But if there is anything we are truly familiar with, it’s people. The human face is the very first thing we learn to distinguish as separate from ourselves when infants, and the slightest change of countenance can signal many things to us. No wonder then that despite the best efforts of CGI wizards in films like The Polar Express, Beowulf, The Hulk, the Mummy films and others, CGI humans perennially fail to convince.
But these are side issues that I have looked at before. To home in on the title of this week’s column, why use CGI for things it is will never be suited for? I Am Legend was a superb opportunity to wake up Stan Winston and his talented cronies, or to call in Greg Nicotero to create hordes of hideous on-set vampires. Instead we get these cartoonish freaks who are humanoid in every respect except a Mummy-like distension of the jaw that blows the very little credibility they had in the first place. The skin is clearly rendered rather than filmed, and the eyes are lifeless and flat. The creatures in Legend are actually less frightening than the CGI characters in Polar Express, because at least in Legend they’re supposed to look dead.
I can think of a couple of reasons why I Am Legend went down the CGI road against all logic:
1) Economies of scale and the burgeoning number of digital effects houses have driven down the legendarily-prohibitive costs of CGI to a point where prostheses and real-world creature effects would have extended principal photography at far greater expense. If this is the case, the major studios might be using CGI’s potentially-fallacious ‘big budget’ reputation to boost the cachet of their big Summer and Xmas releases whilst reducing outlay and risk (their favourite pastime).
2) CGI monsters have featured in many successful Hollywood blockbusters, such as the Lord Of The Rings trilogy, so people will obviously ‘buy’ them despite the complaints of pedants like myself. The problem with this rationale is context: middle-earth is a place of total fantasy populated by fictitious monsters who belong in an unreal environment and could not have been practically created with creature effects. Legend instead depicts a brutalised version of the real world featuring completely humanoid monsters upon whose verisimilitude the film hangs.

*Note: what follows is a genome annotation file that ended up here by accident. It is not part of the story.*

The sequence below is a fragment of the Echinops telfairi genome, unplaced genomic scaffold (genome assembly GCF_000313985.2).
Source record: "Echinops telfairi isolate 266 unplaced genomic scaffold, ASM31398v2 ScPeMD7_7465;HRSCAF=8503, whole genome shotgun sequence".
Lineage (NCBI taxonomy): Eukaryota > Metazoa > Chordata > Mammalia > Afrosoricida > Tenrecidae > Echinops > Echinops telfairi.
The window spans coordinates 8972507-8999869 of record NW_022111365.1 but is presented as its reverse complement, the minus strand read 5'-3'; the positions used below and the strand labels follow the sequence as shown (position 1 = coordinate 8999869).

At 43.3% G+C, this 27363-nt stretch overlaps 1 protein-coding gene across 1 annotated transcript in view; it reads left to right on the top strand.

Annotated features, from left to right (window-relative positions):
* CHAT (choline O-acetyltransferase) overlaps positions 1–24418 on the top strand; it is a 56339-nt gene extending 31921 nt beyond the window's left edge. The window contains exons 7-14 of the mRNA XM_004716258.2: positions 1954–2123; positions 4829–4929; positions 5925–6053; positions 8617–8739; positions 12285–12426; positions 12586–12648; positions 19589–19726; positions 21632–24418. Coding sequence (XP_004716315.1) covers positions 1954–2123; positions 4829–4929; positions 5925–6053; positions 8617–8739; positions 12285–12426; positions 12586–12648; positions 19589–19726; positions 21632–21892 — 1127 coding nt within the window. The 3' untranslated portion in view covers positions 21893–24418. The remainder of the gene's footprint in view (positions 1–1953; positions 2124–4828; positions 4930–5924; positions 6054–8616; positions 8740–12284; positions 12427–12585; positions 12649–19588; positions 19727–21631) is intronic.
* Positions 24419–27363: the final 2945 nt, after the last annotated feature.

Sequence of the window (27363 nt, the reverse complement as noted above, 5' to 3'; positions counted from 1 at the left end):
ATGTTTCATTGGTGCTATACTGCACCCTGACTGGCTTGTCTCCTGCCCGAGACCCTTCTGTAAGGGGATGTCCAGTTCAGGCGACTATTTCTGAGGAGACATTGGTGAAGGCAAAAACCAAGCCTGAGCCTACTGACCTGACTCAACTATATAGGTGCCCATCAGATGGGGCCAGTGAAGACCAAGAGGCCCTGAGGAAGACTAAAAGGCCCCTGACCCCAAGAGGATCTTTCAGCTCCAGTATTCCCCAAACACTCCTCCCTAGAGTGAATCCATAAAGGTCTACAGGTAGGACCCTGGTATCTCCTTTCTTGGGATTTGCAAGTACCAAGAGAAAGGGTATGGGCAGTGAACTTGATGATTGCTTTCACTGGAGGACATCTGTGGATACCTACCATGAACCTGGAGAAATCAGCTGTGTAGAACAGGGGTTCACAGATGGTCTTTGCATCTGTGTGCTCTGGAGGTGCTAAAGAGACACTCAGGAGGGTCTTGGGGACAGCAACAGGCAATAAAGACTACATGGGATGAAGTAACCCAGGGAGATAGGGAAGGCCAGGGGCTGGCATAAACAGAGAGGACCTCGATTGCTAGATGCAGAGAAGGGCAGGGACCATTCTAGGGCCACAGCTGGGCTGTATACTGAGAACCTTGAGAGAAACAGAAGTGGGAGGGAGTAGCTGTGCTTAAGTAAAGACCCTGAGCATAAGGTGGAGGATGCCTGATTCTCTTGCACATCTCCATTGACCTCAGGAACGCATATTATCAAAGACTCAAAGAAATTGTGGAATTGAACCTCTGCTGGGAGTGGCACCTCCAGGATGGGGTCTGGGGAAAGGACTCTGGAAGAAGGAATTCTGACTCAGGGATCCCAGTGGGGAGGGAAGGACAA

Incidentally, I don’t agree with the various criticisms of the CGI deer that Will Smith hunts at the beginning of I Am Legend – the animals simply couldn’t be more convincing from a photorealistic point of view. What gives away their unreality is the common-sense understanding that Manhattan would have had to shut for a week – rather than a morning – to get those shots using real deer. Once again, the problem is not technical in nature – it is the viewer’s common-sense that blows the illusion, that removes us from the thrilling notion of ‘filmed theatre’ and deposits us back in the realm of cartoons, where we are expected to offer the film-maker a far greater leash to depart from reality – and where the expenditure of effort is diminished along with the rewards .
Commentaries both on DVDs and in forums and blogs indicate an insurgent backlash against Hollywood’s lazy recourse to CGI. The ‘it was actually there’ factor has a big part to play in achieving suspension of disbelief, and, to boot, a lot of movie actors would probably welcome the opportunity to shoot at something they could actually see once more.
Martin’s review of I Am Legend is here .
Martin writes his (mostly) sci-fi column every Friday at Den Of Geek.